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November 15, 2019

PhD alumna earns Keillor fellowship, will study movement of firefighting chemicals in watershed

Written By: Marie Zhuikov

Sarah Balgooyen completed her PhD in environmental chemistry and technology at the University of Wisconsin-Madison in spring 2019 and has moved right into a hot topic in water pollution. Firefighting chemicals, also known as per- and polyfluoroalkyl substances or PFAS, are estimated to contaminate the drinking water of 16.5 million people in the United States alone. One of those sites is the Tyco Fire Products facility in Marinette.

Sarah Balgooyen

Evidence of PFAS has been found in ditchwater near the company. “Mostly, people are concerned with private drinking water wells, but also there’s the potential for the contamination to get into Green Bay and eventually out into Lake Michigan,” says Balgooyen, a postdoctoral researcher with Civil and Environmental Engineering Associate Professor Christy Remucal‘s research group and an alumnus of Associate Professor Matthew Ginder-Vogel’s lab.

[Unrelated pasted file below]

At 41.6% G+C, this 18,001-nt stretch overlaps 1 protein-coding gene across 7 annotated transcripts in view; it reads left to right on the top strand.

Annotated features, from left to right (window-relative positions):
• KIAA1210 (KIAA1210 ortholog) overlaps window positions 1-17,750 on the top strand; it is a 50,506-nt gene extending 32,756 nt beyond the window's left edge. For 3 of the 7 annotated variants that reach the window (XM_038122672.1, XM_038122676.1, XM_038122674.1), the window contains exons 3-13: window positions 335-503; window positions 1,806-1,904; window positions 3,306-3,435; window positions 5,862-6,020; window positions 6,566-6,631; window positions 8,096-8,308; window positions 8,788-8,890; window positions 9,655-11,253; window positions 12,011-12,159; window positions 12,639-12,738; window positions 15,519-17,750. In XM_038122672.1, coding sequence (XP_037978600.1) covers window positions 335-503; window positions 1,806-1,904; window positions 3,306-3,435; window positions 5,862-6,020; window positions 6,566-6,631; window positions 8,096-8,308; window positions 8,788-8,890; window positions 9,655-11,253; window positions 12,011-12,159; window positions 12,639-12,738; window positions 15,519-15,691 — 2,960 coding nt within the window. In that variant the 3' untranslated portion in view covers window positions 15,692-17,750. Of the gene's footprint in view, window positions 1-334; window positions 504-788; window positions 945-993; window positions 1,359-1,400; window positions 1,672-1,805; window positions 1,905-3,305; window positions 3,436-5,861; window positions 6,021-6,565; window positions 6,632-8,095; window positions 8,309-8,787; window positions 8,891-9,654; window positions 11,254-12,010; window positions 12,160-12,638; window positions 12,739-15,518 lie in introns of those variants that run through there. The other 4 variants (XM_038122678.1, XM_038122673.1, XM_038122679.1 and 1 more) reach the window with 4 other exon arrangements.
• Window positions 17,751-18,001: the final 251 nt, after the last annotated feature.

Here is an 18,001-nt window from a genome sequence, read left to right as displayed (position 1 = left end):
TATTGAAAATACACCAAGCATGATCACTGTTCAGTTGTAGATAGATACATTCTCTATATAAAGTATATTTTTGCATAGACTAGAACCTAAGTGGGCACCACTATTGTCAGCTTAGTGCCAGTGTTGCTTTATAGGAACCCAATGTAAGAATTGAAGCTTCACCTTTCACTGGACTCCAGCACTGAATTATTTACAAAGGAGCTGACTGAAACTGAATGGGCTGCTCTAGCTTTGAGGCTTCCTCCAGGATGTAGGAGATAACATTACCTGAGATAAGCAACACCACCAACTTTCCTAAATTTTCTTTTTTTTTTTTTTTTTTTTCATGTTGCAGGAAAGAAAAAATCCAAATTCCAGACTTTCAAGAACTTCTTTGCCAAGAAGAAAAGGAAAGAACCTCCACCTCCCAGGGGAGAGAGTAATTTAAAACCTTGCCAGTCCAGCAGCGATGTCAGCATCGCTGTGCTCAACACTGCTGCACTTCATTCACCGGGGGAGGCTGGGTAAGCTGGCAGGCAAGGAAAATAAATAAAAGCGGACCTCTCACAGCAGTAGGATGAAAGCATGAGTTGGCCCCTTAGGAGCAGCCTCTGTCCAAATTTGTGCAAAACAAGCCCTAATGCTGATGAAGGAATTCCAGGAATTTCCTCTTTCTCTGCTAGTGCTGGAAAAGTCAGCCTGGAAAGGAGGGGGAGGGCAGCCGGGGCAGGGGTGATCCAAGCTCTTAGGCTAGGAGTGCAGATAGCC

Balgooyen will use her two years of funding as a J. Philip Keillor Water Science Fellow to determine how much of the contamination is moving toward the bay and if it’s going to be an issue for Lake Michigan.

Step one is to clear her lab instruments of PFAS. “That’s tricky because scientists have been finding that PFAS are dangerous at really low levels, so at these low concentrations, they’re hard to measure,” Balgooyen says. “With the instruments we use in the lab, there’s often PFAS in our tubing and in the little components that are made of Teflon or other PFAS-containing materials.”

Step two is to obtain water samples. Balgooyen says she and the rest of the research team plan to sample tributaries around Marinette that lead into the Menominee River or directly into Green Bay. “We’ll see where we can find PFAS. Then, based on the flow of those surface waters, we can gauge how much PFAS might be reaching Green Bay.”

The final part of her experiment will involve lab work to investigate whether the PFAS remain in the water or are being absorbed into river or bay sediments. “This is a key factor in the way these chemicals move around the environment,” Balgooyen says.

The project fits with Balgooyen’s passion for water. “I grew up in Michigan, so I’m used to having a lot of clean, drinkable water around me, but not everyone has that. I think it’s really important for us to monitor that and make sure we all have access to clean water so our citizens’ health isn’t being put at risk,” she says.